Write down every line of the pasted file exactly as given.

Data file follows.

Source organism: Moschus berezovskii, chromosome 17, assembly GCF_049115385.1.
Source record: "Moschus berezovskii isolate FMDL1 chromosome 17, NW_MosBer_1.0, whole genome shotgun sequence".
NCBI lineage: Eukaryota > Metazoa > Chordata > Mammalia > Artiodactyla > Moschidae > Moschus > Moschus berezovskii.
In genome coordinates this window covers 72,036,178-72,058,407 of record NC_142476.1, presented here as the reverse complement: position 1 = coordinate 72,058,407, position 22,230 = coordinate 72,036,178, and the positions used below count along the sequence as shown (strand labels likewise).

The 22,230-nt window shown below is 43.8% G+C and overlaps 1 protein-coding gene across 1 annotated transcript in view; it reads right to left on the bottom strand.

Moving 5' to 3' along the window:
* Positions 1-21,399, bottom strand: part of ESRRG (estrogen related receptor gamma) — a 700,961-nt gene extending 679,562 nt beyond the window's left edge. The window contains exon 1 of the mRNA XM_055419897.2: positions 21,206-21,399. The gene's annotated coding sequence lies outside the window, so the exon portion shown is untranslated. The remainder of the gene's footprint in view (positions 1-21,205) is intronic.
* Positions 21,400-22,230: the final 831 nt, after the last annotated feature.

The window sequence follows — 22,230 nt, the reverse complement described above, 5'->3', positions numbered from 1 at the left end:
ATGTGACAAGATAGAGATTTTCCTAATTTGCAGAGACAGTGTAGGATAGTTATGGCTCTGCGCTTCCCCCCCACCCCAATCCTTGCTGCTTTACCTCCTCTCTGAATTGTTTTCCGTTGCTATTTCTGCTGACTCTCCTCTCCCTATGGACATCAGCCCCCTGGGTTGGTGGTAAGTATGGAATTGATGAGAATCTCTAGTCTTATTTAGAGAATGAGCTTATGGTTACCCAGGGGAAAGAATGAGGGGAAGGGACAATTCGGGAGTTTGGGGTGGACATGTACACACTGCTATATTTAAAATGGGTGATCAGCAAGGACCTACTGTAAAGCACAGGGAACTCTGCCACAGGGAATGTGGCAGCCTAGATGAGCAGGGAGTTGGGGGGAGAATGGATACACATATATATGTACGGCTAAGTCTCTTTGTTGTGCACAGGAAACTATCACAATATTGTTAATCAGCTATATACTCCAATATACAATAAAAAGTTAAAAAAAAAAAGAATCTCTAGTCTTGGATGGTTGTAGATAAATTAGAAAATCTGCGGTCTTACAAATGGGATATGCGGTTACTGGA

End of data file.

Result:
Source organism: Moschus berezovskii, chromosome 17, assembly GCF_049115385.1.
Source record: "Moschus berezovskii isolate FMDL1 chromosome 17, NW_MosBer_1.0, whole genome shotgun sequence".
NCBI lineage: Eukaryota > Metazoa > Chordata > Mammalia > Artiodactyla > Moschidae > Moschus > Moschus berezovskii.
In genome coordinates this window covers 72,036,178-72,058,407 of record NC_142476.1, presented here as the reverse complement: position 1 = coordinate 72,058,407, position 22,230 = coordinate 72,036,178, and the positions used below count along the sequence as shown (strand labels likewise).

The 22,230-nt window shown below is 43.8% G+C and overlaps 1 protein-coding gene across 1 annotated transcript in view; it reads right to left on the bottom strand.

Moving 5' to 3' along the window:
* Positions 1-21,399, bottom strand: part of ESRRG (estrogen related receptor gamma) — a 700,961-nt gene extending 679,562 nt beyond the window's left edge. The window contains exon 1 of the mRNA XM_055419897.2: positions 21,206-21,399. The gene's annotated coding sequence lies outside the window, so the exon portion shown is untranslated. The remainder of the gene's footprint in view (positions 1-21,205) is intronic.
* Positions 21,400-22,230: the final 831 nt, after the last annotated feature.

The window sequence follows — 22,230 nt, the reverse complement described above, 5'->3', positions numbered from 1 at the left end:
ATGTGACAAGATAGAGATTTTCCTAATTTGCAGAGACAGTGTAGGATAGTTATGGCTCTGCGCTTCCCCCCCACCCCAATCCTTGCTGCTTTACCTCCTCTCTGAATTGTTTTCCGTTGCTATTTCTGCTGACTCTCCTCTCCCTATGGACATCAGCCCCCTGGGTTGGTGGTAAGTATGGAATTGATGAGAATCTCTAGTCTTATTTAGAGAATGAGCTTATGGTTACCCAGGGGAAAGAATGAGGGGAAGGGACAATTCGGGAGTTTGGGGTGGACATGTACACACTGCTATATTTAAAATGGGTGATCAGCAAGGACCTACTGTAAAGCACAGGGAACTCTGCCACAGGGAATGTGGCAGCCTAGATGAGCAGGGAGTTGGGGGGAGAATGGATACACATATATATGTACGGCTAAGTCTCTTTGTTGTGCACAGGAAACTATCACAATATTGTTAATCAGCTATATACTCCAATATACAATAAAAAGTTAAAAAAAAAAAGAATCTCTAGTCTTGGATGGTTGTAGATAAATTAGAAAATCTGCGGTCTTACAAATGGGATATGCGGTTACTGGA